Saturday, July 19, 2008

Challenges with scaling MySql on Amazon EC2 and S3

During the past few months I've talked to many Amazon EC2 and S3 users. They all face the same interesting challenge: how do I develop a scalable, transactional and data-intensive application in the EC2-S3 cloud environment?

They are experiencing first-hand the painful gap between scalable hardware (what Amazon provides) and a scalable application. Some of them are already using the GigaSpaces EC2 solution to bridge that gap.

When it comes to persistence, without exception, they are all looking at our partners at MySQL as their solution. Kudos to the MySQL team. You guys really are the scale-out database of choice!

But persistency in a cloud environment, even with a great database like MySQL, poses a challenge. A comment on a recent post on Jonathan Schwartz's (Sun CEO) blog - describes this challenge well:

MySQL is actually quite hard to host on the Amazon cloud right now because you need to somehow schedule syncronization to the Amazon S3 storage system to prevent your elastic compute servers losing all that valuable data.

The issue is creating a fast and reliable solution to persist data from EC2 to the S3 storage system. Due the problematic connectivity between the two, an asynchronous solution, which provides a "buffer" layer between the in-memory data cloud and the MySQL database, is required.

The solution involves writing to the database in the background (async), while decoupling the runtime transaction from the EC2-S3 connection overhead.

We, at GigaSpaces, believe our Enterprise Data Grid - EDG, deployed as a front-end to MySQL provides EC2-S3 users with an elegant solution to this problem.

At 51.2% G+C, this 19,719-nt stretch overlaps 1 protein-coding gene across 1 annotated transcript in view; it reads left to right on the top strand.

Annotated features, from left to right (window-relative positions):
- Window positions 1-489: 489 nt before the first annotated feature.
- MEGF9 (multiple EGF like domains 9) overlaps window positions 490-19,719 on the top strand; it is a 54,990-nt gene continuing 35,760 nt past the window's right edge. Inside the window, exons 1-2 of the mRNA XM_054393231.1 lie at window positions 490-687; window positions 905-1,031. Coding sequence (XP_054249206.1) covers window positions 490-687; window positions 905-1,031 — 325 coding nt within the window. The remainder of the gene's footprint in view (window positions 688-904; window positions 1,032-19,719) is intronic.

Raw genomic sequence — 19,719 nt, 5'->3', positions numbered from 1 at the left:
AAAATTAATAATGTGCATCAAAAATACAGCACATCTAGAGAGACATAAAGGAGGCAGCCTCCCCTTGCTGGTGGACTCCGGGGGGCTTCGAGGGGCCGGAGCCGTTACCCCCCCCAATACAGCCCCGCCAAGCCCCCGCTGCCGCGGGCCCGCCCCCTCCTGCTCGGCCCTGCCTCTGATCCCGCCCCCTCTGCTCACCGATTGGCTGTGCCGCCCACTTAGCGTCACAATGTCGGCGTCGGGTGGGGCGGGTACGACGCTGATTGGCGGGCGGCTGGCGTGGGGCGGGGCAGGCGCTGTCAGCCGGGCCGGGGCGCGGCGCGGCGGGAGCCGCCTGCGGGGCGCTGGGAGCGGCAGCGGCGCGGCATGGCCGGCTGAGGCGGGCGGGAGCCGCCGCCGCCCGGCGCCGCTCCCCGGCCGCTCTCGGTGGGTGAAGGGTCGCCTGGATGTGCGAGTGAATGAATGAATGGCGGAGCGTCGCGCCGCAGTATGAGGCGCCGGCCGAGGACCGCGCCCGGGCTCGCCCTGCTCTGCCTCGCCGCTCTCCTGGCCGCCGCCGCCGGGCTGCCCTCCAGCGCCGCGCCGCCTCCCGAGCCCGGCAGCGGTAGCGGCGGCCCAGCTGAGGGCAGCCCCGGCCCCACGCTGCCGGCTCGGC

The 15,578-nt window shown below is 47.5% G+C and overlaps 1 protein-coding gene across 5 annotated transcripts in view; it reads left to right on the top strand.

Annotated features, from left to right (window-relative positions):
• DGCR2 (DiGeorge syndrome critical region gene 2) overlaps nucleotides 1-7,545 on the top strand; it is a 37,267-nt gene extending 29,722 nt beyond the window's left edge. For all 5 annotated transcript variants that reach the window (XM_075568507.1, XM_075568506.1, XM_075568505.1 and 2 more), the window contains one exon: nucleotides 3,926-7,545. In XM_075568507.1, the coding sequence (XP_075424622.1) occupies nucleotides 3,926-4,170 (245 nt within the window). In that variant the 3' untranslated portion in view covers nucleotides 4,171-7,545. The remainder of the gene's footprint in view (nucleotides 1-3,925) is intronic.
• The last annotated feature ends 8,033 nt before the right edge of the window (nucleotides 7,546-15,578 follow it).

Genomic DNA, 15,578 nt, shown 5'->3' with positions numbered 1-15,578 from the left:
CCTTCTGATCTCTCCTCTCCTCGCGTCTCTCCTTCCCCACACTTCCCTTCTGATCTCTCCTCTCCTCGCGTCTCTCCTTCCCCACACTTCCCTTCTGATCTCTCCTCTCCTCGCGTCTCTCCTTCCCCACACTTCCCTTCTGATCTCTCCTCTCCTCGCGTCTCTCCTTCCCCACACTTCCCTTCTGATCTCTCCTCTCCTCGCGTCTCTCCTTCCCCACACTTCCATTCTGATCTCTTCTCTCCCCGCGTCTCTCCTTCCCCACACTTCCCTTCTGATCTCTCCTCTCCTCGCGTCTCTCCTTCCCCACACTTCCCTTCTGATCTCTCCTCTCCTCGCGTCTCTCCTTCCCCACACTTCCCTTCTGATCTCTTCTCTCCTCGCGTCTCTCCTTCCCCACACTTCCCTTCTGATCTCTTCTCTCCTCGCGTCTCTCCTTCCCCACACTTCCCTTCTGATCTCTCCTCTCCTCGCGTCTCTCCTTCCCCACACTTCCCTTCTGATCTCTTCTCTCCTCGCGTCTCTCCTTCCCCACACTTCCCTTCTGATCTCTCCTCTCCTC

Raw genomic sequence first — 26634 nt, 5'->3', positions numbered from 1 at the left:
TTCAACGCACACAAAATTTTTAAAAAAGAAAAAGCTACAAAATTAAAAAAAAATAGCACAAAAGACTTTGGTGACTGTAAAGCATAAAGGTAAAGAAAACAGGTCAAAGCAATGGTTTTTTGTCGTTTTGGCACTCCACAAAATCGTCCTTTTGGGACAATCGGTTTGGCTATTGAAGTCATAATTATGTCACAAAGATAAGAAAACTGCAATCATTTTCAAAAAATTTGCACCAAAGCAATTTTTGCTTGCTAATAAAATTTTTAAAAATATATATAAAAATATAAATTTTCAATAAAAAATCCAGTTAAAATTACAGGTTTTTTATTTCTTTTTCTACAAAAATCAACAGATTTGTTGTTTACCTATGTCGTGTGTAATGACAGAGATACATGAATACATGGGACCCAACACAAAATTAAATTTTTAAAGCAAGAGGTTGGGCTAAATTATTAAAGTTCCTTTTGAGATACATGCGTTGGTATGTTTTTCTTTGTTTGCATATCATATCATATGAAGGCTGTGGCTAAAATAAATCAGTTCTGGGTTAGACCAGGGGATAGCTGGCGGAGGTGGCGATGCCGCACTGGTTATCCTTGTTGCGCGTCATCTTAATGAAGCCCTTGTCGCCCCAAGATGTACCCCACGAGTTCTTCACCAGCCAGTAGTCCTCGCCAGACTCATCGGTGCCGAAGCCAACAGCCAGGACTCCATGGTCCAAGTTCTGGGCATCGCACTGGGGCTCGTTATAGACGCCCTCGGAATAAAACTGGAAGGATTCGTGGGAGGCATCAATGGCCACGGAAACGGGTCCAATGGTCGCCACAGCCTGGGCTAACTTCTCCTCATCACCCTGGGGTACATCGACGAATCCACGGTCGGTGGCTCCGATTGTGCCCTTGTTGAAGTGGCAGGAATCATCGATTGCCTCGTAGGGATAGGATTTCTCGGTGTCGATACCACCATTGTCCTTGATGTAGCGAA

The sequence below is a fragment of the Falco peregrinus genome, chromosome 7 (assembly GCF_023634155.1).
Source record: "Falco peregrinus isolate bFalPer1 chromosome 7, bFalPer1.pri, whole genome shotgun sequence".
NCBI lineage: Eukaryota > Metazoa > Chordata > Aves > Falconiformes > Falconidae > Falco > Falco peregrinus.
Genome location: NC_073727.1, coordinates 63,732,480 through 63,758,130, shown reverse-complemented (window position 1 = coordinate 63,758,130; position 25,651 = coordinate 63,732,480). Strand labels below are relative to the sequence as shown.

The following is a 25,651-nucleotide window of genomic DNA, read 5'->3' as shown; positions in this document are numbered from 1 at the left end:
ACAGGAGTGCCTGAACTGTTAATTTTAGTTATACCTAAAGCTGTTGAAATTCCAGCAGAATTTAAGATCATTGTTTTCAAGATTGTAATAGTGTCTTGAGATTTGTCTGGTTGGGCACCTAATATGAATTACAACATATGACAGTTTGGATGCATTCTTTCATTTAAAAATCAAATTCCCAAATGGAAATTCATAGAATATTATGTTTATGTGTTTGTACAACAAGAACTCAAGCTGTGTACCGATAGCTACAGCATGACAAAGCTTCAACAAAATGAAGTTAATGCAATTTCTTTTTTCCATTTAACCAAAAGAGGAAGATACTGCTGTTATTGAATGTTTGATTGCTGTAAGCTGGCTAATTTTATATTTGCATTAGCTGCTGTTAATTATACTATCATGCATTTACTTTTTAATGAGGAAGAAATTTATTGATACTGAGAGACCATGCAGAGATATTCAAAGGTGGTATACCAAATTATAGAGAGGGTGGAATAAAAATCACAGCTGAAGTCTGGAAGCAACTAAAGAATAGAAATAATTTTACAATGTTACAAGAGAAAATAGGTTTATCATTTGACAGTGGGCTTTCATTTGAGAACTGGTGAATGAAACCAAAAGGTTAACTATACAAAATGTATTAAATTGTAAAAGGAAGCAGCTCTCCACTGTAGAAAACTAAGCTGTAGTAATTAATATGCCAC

Nati Shalom's recent post, Scaling Out MySQL, provides a detailed description of the how to leverage GigaSpaces to scale MySQL.

Friday, July 18, 2008

CloudCamp London

I'm on my way back from CloudCamp London. The event was very impressive and I had lot of fun (not only because of the beer and the pizza…)
To be honest, I did not imagine that there will be over 250 people in the room, I guess cloud is one of the hottest topics out there today.

My humbled contribution was a short session about challenges when scaling data-intensive transactional/statefull applications in the cloud (the video is available here).
When dealing with this class of applications the bottleneck is not access to hardware and memory on-demand, nor the need for scalable deployment tools, but rather the architecture itself.

Traditional tier-based middleware simply does not allow scalability on-demand in a linear manner. This present a barrier for applications to truly leverage the power of the cloud.
Sound complex to solve? it is :) , but GigaSpaces scale-out application server, packaged for the cloud comes to the rescue.

We were able to demonstrate the above as well the powerful notion of cloud portability using a live demo with our good partners from CohesiveFT whom we've just announced a partnership with. Thanks Ben! we all know how live demos in events is a risky business :)

Thanks for Adam Vile and his team from Excelian for demonstrating how simple it was to develop a GigaSpaces-based Mote Carlo Simulation on EC2. "We've just followed your Wiki" as they told us.

I've learned that the data-intensive transactional class of application no longer relates to “those fortune 500 enterprise”, this becomes a common challenge for small startups as well.
The cloud is actually one of the important reasons for that as it provides a cost-effective scalable infrastructure which enables small and medium vendors to offer reacher and more performance demanding functionality to their users.

I also learned that the idea of cloud portability makes a lot of sense. People would like to have the freedom of using their cloud vendor of choice according to their specific needs, without changing their application when moving between clouds.

This was music to my ears, as I believe Gigaspaces cloud Application Server offers an elegant solution to both of these issues.

Looking forward for the next event, Reuven and Alexis, thanks for inviting me.